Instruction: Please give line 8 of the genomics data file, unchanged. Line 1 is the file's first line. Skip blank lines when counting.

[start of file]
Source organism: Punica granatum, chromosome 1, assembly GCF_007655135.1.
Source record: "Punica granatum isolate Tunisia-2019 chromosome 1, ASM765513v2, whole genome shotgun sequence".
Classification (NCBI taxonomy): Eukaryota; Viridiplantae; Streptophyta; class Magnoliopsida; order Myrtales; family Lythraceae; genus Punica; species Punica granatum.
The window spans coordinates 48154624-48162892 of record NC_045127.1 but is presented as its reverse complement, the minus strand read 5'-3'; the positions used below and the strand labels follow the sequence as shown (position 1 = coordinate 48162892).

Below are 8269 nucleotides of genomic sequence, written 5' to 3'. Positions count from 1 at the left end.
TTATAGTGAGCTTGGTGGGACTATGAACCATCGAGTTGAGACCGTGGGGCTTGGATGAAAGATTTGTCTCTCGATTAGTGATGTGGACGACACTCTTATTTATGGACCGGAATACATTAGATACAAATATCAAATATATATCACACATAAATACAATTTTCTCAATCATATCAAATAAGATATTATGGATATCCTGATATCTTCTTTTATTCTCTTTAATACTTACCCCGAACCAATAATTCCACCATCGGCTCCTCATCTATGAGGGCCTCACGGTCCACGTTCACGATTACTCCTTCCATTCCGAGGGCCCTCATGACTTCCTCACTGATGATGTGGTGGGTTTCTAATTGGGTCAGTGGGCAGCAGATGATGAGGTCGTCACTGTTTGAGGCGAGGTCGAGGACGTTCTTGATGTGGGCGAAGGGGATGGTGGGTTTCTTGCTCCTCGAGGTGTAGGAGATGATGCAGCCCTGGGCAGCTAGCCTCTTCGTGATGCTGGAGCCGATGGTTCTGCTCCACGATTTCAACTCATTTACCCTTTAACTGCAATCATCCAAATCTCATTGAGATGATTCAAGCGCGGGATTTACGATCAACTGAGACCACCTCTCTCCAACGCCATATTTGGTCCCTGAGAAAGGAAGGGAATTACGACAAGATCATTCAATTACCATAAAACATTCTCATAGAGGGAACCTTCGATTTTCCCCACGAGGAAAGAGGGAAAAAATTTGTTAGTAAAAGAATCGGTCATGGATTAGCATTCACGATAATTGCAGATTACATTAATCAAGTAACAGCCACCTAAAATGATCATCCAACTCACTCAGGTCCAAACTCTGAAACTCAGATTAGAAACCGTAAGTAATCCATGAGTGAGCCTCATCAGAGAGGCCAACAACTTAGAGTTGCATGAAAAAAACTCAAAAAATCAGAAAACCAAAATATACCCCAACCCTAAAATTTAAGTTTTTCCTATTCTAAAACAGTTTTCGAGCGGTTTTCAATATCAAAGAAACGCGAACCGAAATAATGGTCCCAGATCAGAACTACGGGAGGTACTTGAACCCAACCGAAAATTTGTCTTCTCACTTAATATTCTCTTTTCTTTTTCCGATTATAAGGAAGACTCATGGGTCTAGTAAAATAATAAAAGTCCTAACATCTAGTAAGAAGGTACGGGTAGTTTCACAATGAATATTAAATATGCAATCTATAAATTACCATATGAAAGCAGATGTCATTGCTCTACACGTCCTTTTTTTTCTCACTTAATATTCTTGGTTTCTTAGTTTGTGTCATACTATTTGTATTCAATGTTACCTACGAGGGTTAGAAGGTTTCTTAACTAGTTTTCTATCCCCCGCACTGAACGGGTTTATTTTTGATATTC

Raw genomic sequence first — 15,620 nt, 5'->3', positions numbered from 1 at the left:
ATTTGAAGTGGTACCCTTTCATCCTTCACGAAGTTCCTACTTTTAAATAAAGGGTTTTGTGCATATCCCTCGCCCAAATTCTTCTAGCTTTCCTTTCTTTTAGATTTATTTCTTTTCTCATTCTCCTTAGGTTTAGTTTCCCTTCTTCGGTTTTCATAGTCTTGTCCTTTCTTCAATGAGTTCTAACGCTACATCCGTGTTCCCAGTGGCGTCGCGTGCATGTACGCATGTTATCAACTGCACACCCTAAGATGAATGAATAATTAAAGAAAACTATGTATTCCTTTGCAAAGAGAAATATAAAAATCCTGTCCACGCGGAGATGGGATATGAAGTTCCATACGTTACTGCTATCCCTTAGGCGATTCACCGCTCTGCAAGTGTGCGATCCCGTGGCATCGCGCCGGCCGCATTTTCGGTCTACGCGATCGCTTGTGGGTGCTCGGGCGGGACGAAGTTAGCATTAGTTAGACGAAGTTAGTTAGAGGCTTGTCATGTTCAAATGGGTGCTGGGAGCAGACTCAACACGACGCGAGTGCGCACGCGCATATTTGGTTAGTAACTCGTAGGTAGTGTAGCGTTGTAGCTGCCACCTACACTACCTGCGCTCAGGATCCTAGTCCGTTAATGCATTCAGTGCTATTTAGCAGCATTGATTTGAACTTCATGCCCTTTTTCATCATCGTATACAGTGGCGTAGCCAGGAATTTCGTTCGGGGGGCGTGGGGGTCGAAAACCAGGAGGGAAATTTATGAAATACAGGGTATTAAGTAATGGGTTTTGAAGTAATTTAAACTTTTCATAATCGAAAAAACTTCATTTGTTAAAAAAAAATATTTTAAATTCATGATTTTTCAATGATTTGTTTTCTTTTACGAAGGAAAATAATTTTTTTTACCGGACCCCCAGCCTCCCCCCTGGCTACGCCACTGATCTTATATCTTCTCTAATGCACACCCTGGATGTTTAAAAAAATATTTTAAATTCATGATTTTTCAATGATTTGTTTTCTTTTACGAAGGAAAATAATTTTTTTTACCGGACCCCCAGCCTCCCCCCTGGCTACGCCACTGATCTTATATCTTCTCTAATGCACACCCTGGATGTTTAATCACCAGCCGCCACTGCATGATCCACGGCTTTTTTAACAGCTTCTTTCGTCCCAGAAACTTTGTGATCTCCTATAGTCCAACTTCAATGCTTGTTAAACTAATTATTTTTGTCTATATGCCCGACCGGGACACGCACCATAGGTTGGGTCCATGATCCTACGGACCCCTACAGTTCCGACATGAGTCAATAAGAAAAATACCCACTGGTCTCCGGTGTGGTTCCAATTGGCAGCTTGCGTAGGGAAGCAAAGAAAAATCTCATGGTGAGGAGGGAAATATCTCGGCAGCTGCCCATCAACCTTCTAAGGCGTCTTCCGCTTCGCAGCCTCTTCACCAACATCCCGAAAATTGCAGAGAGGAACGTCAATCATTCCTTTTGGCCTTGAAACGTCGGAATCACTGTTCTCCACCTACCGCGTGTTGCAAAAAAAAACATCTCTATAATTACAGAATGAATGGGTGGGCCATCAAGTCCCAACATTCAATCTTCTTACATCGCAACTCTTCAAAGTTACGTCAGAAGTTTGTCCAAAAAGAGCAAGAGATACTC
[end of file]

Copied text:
ATTTGAAGTGGTACCCTTTCATCCTTCACGAAGTTCCTACTTTTAAATAAAGGGTTTTGTGCATATCCCTCGCCCAAATTCTTCTAGCTTTCCTTTCTTTTAGATTTATTTCTTTTCTCATTCTCCTTAGGTTTAGTTTCCCTTCTTCGGTTTTCATAGTCTTGTCCTTTCTTCAATGAGTTCTAACGCTACATCCGTGTTCCCAGTGGCGTCGCGTGCATGTACGCATGTTATCAACTGCACACCCTAAGATGAATGAATAATTAAAGAAAACTATGTATTCCTTTGCAAAGAGAAATATAAAAATCCTGTCCACGCGGAGATGGGATATGAAGTTCCATACGTTACTGCTATCCCTTAGGCGATTCACCGCTCTGCAAGTGTGCGATCCCGTGGCATCGCGCCGGCCGCATTTTCGGTCTACGCGATCGCTTGTGGGTGCTCGGGCGGGACGAAGTTAGCATTAGTTAGACGAAGTTAGTTAGAGGCTTGTCATGTTCAAATGGGTGCTGGGAGCAGACTCAACACGACGCGAGTGCGCACGCGCATATTTGGTTAGTAACTCGTAGGTAGTGTAGCGTTGTAGCTGCCACCTACACTACCTGCGCTCAGGATCCTAGTCCGTTAATGCATTCAGTGCTATTTAGCAGCATTGATTTGAACTTCATGCCCTTTTTCATCATCGTATACAGTGGCGTAGCCAGGAATTTCGTTCGGGGGGCGTGGGGGTCGAAAACCAGGAGGGAAATTTATGAAATACAGGGTATTAAGTAATGGGTTTTGAAGTAATTTAAACTTTTCATAATCGAAAAAACTTCATTTGTTAAAAAAAAATATTTTAAATTCATGATTTTTCAATGATTTGTTTTCTTTTACGAAGGAAAATAATTTTTTTTACCGGACCCCCAGCCTCCCCCCTGGCTACGCCACTGATCTTATATCTTCTCTAATGCACACCCTGGATGTTTAAAAAAATATTTTAAATTCATGATTTTTCAATGATTTGTTTTCTTTTACGAAGGAAAATAATTTTTTTTACCGGACCCCCAGCCTCCCCCCTGGCTACGCCACTGATCTTATATCTTCTCTAATGCACACCCTGGATGTTTAATCACCAGCCGCCACTGCATGATCCACGGCTTTTTTAACAGCTTCTTTCGTCCCAGAAACTTTGTGATCTCCTATAGTCCAACTTCAATGCTTGTTAAACTAATTATTTTTGTCTATATGCCCGACCGGGACACGCACCATAGGTTGGGTCCATGATCCTACGGACCCCTACAGTTCCGACATGAGTCAATAAGAAAAATACCCACTGGTCTCCGGTGTGGTTCCAATTGGCAGCTTGCGTAGGGAAGCAAAGAAAAATCTCATGGTGAGGAGGGAAATATCTCGGCAGCTGCCCATCAACCTTCTAAGGCGTCTTCCGCTTCGCAGCCTCTTCACCAACATCCCGAAAATTGCAGAGAGGAACGTCAATCATTCCTTTTGGCCTTGAAACGTCGGAATCACTGTTCTCCACCTACCGCGTGTTGCAAAAAAAAACATCTCTATAATTACAGAATGAATGGGTGGGCCATCAAGTCCCAACATTCAATCTTCTTACATCGCAACTCTTCAAAGTTACGTCAGAAGTTTGTCCAAAAAGAGCAAGAGATACTC